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Dyspepsia

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World-class gastroenterologists at Houston Methodist Lynda K. and David M. Underwood Center for Digestive Disorders pinpoint the cause of your chronic indigestion and provide a long-term nutritional plan and treatment for dyspepsia.

 

Often called a stomachache or indigestion, dyspepsia is a gastrointestinal (GI) condition with common symptoms and hard-to-detect causes. When we eat, our brain tells our stomach to relax and expand. Research suggests dyspepsia occurs when there is a disconnect between the brain and the stomach.

 

Dyspepsia can make it difficult to finish meals or lead to more serious conditions. There are two types of dyspepsia — organic (acid-related) dyspepsia and functional (anxiety-related) dyspepsia.

 

If you experience acid reflux or difficult digestion with depression symptoms, consult a gastroenterologist at the Underwood Center.

 

Houston Methodist Hospital is ranked No. 8 by U.S. News & World Report for Gastroenterology & GI surgery. U.S. News & World Report has also named Houston Methodist Hospital the No. 1 hospital in Texas every year since the award began and one of the nation’s best as a nationally ranked Honor Roll hospital.

Related Dyspepsia Conditions We Treat

Dyspepsia Symptoms, Diagnosis & Treatment

What are the signs and symptoms of dyspepsia?

Contact our gastroenterologists for testing if you have any of the symptoms below:

  • Bloating
  • Gassiness
  • Nausea
  • Post-meal discomfort or premature fullness
  • Weight loss

How is dyspepsia diagnosed?

Your doctor will choose a diagnostic procedure based on a discussion of your symptoms.

  • Blood tests
  • Breath and stool tests – check for Helicobacter pylori bacterium, the bacterium associated with peptic ulcers, which can cause indigestion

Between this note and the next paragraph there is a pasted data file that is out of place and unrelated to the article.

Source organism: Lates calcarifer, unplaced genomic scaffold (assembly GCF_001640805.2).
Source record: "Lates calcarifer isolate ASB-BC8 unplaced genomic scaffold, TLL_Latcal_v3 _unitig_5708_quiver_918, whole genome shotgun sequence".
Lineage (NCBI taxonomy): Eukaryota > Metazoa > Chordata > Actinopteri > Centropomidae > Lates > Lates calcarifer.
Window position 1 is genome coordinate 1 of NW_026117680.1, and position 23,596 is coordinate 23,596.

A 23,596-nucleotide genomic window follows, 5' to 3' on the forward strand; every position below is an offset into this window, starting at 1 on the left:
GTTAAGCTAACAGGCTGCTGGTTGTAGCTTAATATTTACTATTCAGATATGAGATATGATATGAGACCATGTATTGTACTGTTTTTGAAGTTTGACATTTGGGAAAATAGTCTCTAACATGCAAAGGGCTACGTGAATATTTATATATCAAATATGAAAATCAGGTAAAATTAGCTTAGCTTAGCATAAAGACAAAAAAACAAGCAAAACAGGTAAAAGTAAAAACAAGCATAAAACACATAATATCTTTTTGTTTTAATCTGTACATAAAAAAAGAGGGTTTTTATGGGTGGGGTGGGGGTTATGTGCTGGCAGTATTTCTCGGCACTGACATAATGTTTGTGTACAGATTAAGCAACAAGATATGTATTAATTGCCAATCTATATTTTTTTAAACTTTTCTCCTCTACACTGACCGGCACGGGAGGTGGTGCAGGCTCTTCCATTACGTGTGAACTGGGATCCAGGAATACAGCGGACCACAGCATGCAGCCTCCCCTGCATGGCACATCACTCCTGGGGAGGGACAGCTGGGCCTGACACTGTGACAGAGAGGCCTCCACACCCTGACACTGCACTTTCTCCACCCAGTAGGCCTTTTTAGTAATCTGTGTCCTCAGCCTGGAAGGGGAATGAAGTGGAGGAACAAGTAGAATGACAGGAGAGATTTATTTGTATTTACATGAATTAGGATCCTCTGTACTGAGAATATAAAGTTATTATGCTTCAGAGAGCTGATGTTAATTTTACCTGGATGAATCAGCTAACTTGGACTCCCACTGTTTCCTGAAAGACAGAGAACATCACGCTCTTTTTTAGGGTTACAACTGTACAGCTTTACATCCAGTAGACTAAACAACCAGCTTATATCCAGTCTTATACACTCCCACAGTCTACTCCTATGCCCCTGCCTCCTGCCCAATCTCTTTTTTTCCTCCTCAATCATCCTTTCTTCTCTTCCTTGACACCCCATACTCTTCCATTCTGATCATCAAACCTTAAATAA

• Electrogastrography – noninvasive technique performed alongside an electrogastrogram (EGG)
  • Gastric emptying study – examines how fast food leaves the stomach
  • Imaging tests – X-ray or computerized tomography (CT) scan to check for intestinal obstruction
  • Physical exam
  • Upper endoscopy – assesses interior surfaces of the esophagus and stomach by inserting an endoscope (thin tube with light and camera attached) into the body

How is dyspepsia treated?

Dyspepsia that can't be managed with lifestyle changes may need treatment. Depending on the type of dyspepsia, recommendations and treatments may include a combination of medication and behavior therapy:

  • Antibiotics – if tests find H. pylori bacteria in your stomach
  • Anti-emetics – anti-nausea medication, such as promethazine, prochlorperazine and meclizine
  • Low-dose antidepressants – tricyclic antidepressants (TCAs) and antidepressants known as selective serotonin reuptake inhibitors may inhibit the activity of neurons that control intestinal pain
  • Over-the-counter (OTC) gas remedies – the simethicone in Mylanta and Gas-X may provide some relief
  • OTC antacids – H2-receptor blockers, such as cimetidine (Tagamet HB), famotidine (Pepcid AC) and nizatidine (Axid AR)
  • OTC proton pump inhibitors (PPI) – medicines that suppress the stomach’s acid production, such as lansoprazole (Prevacid 24HR), omeprazole (Prilosec OTC) and esomeprazole (Nexium 24HR)
  • Prokinetics – medication that helps empty your stomach faster and tightens the valve between your stomach and esophagus

 

Lifestyle changes may help ease indigestion. Your doctor may recommend you:

  • Avoid foods that trigger indigestion
  • Avoid pain relievers, such as aspirin, ibuprofen (Advil, Motrin IB and others) and naproxen sodium (Aleve)
  • Control stress and anxiety
  • Eat 5 or 6 small meals a day
  • Find alternatives for medications that trigger indigestion
  • Reduce or eliminate the use of alcohol and caffeine

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